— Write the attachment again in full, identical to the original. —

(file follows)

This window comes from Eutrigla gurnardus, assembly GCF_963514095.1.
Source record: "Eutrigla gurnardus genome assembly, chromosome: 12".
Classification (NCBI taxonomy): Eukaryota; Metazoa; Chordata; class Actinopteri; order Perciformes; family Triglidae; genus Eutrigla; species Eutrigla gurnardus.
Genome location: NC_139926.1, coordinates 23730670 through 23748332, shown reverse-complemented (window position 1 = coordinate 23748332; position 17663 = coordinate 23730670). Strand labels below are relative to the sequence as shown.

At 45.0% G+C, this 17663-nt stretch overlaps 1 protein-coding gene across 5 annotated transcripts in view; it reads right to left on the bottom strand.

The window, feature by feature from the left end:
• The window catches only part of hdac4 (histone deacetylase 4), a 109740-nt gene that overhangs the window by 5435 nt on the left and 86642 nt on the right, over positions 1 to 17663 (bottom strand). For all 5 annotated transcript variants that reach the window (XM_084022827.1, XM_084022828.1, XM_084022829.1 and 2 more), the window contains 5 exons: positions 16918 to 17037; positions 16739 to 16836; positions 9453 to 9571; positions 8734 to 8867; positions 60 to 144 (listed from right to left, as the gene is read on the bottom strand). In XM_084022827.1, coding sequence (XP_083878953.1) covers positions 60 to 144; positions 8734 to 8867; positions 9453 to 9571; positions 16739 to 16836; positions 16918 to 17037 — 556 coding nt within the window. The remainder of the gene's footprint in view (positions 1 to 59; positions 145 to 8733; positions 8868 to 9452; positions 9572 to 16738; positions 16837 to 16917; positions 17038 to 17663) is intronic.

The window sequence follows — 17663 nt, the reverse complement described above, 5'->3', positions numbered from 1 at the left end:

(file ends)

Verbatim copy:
This window comes from Eutrigla gurnardus, assembly GCF_963514095.1.
Source record: "Eutrigla gurnardus genome assembly, chromosome: 12".
Classification (NCBI taxonomy): Eukaryota; Metazoa; Chordata; class Actinopteri; order Perciformes; family Triglidae; genus Eutrigla; species Eutrigla gurnardus.
Genome location: NC_139926.1, coordinates 23730670 through 23748332, shown reverse-complemented (window position 1 = coordinate 23748332; position 17663 = coordinate 23730670). Strand labels below are relative to the sequence as shown.

At 45.0% G+C, this 17663-nt stretch overlaps 1 protein-coding gene across 5 annotated transcripts in view; it reads right to left on the bottom strand.

The window, feature by feature from the left end:
• The window catches only part of hdac4 (histone deacetylase 4), a 109740-nt gene that overhangs the window by 5435 nt on the left and 86642 nt on the right, over positions 1 to 17663 (bottom strand). For all 5 annotated transcript variants that reach the window (XM_084022827.1, XM_084022828.1, XM_084022829.1 and 2 more), the window contains 5 exons: positions 16918 to 17037; positions 16739 to 16836; positions 9453 to 9571; positions 8734 to 8867; positions 60 to 144 (listed from right to left, as the gene is read on the bottom strand). In XM_084022827.1, coding sequence (XP_083878953.1) covers positions 60 to 144; positions 8734 to 8867; positions 9453 to 9571; positions 16739 to 16836; positions 16918 to 17037 — 556 coding nt within the window. The remainder of the gene's footprint in view (positions 1 to 59; positions 145 to 8733; positions 8868 to 9452; positions 9572 to 16738; positions 16837 to 16917; positions 17038 to 17663) is intronic.

The window sequence follows — 17663 nt, the reverse complement described above, 5'->3', positions numbered from 1 at the left end: